Furthermore, we were interested in looking for the relationship between the expected conditional stock return and its own conditional variance because there is a controversy in the literature on this subject. We used ARCH-M models and we found just two series with a significant and different relationship, negative for Enagas and positive for Cepsa, according to different positions in the literature.

Finally, this is a first approach to explain the behavior of the financial time series of the Spanish energy market. As this work is a univariate analysis, a multivariate analysis could be an interesting field of future research in order to identify relationships between stocks returns inside the market and their co-movement with other markets.

^{1} Stock prices from the web www.bolsamadrid.es.

^{2} Banco Bilbao Vizcaya Argentaria.

^{3} Banco Santander Central Hispano.

^{4} Jarque-Berastatisticforstandardizedresidualswasrejected.Bera statistic for standardized residuals was rejected.

^{5} These results were obtained from the estimation of *r _{t}=v+ε_{t}* though they do not appear in Table 2 in order to save space. For Cepsa we do not find significant

^{6} See Section II.B.

^{7} See Table 1.

^{8} Not in Tables.

1. Black, Fischer (1976). Studies of Stock Price Volatility Changes, in Proceedings from the American Statistical Association, Business and Economic Statistics, American Statistical Association, pp. 177-181.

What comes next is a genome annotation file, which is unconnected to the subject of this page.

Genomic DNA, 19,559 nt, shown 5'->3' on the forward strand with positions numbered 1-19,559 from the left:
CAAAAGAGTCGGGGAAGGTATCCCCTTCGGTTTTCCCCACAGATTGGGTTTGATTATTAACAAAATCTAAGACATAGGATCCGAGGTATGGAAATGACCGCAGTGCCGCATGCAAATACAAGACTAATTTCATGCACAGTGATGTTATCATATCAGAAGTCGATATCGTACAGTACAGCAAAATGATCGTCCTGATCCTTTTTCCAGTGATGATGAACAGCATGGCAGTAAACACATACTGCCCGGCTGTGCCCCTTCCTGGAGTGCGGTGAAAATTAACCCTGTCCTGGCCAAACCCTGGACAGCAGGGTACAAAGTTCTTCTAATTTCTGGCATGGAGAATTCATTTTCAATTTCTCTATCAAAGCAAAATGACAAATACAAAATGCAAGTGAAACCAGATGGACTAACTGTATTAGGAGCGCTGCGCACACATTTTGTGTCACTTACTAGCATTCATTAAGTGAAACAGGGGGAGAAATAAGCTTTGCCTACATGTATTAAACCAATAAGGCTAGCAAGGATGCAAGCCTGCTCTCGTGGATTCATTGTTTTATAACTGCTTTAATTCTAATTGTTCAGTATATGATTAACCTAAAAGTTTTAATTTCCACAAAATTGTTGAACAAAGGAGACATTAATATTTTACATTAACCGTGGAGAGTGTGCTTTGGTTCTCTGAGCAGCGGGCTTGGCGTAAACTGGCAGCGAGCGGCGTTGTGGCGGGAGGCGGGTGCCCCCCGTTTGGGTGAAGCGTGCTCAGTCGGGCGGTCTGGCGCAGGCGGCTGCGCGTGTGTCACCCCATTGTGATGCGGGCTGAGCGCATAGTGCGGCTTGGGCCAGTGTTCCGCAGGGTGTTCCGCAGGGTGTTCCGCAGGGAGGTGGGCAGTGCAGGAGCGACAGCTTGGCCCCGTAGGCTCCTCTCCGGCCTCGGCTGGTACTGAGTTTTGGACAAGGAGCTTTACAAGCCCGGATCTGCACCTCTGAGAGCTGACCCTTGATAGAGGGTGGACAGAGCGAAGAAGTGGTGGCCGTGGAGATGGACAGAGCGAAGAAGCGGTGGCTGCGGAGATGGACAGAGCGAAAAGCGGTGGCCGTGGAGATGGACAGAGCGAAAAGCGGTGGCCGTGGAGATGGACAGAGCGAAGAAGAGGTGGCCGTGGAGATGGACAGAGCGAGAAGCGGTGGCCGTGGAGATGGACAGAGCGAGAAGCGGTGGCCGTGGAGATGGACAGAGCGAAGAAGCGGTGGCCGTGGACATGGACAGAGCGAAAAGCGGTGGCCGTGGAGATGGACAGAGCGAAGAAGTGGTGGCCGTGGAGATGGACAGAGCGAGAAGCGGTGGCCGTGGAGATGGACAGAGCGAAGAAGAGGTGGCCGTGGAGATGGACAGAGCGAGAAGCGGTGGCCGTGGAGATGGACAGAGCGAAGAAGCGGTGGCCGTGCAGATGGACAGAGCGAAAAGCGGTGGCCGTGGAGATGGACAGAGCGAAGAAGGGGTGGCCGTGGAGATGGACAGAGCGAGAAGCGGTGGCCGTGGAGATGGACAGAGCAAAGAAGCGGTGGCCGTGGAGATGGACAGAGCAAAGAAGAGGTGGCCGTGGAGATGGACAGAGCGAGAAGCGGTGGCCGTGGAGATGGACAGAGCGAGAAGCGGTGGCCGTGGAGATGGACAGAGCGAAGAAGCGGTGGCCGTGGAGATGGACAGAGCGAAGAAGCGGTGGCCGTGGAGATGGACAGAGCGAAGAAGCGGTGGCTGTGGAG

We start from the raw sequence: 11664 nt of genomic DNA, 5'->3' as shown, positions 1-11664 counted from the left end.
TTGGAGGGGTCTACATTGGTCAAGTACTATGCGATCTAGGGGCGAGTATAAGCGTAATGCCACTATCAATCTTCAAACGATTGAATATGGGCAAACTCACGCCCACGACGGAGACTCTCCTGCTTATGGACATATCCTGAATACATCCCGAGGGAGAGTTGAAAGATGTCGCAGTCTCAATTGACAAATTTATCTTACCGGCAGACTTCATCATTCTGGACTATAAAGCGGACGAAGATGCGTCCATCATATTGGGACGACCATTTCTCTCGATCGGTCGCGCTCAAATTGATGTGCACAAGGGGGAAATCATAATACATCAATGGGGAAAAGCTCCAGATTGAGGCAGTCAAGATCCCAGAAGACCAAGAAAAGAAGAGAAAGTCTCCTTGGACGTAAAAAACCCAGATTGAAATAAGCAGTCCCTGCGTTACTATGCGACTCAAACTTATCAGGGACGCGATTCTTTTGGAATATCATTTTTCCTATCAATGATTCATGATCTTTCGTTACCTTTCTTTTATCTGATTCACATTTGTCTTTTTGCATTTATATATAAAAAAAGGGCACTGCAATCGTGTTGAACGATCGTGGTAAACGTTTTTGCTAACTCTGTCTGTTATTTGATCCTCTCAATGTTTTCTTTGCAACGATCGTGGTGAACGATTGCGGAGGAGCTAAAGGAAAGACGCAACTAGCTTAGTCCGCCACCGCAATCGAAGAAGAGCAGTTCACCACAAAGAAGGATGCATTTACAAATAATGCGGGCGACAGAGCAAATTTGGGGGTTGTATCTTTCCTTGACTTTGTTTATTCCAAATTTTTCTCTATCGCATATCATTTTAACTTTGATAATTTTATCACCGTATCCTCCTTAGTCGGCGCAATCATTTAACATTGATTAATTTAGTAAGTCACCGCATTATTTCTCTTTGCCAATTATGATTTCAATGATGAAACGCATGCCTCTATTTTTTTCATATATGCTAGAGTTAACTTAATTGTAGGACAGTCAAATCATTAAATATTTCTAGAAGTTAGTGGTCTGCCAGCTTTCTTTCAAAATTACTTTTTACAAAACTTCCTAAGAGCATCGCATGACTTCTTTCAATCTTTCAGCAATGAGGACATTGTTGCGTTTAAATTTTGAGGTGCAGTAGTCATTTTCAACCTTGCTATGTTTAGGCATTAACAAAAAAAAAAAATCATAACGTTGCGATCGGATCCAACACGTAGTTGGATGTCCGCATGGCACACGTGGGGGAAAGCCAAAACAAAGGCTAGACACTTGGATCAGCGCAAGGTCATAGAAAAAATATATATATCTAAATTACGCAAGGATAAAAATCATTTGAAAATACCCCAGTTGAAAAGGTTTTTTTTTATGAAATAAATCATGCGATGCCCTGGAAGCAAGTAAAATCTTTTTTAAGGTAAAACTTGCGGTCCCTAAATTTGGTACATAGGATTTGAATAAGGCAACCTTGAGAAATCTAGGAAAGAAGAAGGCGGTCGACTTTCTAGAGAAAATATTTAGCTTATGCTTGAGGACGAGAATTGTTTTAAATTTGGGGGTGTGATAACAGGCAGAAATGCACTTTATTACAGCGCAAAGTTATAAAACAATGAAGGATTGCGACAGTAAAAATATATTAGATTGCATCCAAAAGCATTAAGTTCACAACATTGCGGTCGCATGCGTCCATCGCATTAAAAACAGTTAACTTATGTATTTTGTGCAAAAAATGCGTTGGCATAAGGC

2. Bollerslev, Tim (1986). Generalized Autoregressive Conditional Heteroskedasticity, Journal of Econometrics, Vol. 31, No. 3, pp. 307-327.

3. Bollerslev, Tim (1987). A Conditional Heteroskedastic Time Series Model for Speculative Prices and Rates of Return, Review of Economics and Statistics, Vol. 69, No. 3, pp. 542-547.

4. Bollerslev Tim and Wooldridge, Jeffrey M. (1992). Quasi Maximum Likelihood Estimation and Inference in Dynamic Models with Time Varying Covariances, Econometric Reviews, Vol. 11, No. 2, pp. 143-172.

5. Bollerslev, Tim; Eengle, Robert F.; and Nnelson, Daniel B. (1994). ARCH Models. In Eeugle, F.F. and McFadden, D. (eds.), Handbook of Econometrics, Vol. 4. Amsterdam: North-Holland.

6. Carnero, Maria A.; Peña, Daniel; and Rruiz, Esther (2004a). Persistence and Kurtosis in GARCH and Stochastic Volatility Models, Journal of Financial Econometrics, Vol. 2, No. 2, pp. 319-342.

7. Carnero, Maria A.; Peña, Daniel; and Rruiz, Esther (2004b). Spurious and Hidden Volatility, Statistics and Econometrics Working Papers, No. ws042007, Universidad Carlos III, Madrid.

8. campbell John Y. and Hentschel, Ludger (1992). No News is Good News. An Asymmetric Model of Changing Volatility in Stock Returns, Journal of Financial Economics, Vol. 31, pp. 281-318.

9. Chan, Kakeung C.; Karolyi, G. Andrew; and Stulz, Rene M. (1992). Global Financial Markets and the Risk Premium on U.S. Equity, Journal of Financial Economics, Vol. 32, No. 2, pp. 137-167.

10. Chen, Joseph; Hong, Harrison; and Stein, Jeremy (2001) Forecasting Crashes: Trading Volume, Past Returns and Conditional Skewness in Stock Prices, Journal of Financial Economics, Vol. 61, No. 3, pp. 345-381.

11. Christie, Andrew (1982). The Stochastic Behavior of Common Stock Variances: Value, Leverage and Interest Rate Effects, Journal of Financial Economics, Vol. 10, No. 4, pp. 407-432.

12. Diario Eexpansión (2003). Martes 11 marzo 2003, Año XVIII, No. 5052, pp. 4,10.

13. Diario Eexpansión (2003). Viernes 28 marzo 2003, Año XVIII, No. 5067, pp. 12-14.

14. Diario Eexpansión (2003). Sábado 27 septiembre 2003, Año XVIII, No. 5221, pp. 14.

15. Ding, Zhuanxin; Granger, Clive W.J.; and Eengle, Robert F. (1993). A long memory property of stock market returns and a new model, Journal of Empirical Finance, Vol. 1, No. 1, pp. 83-106.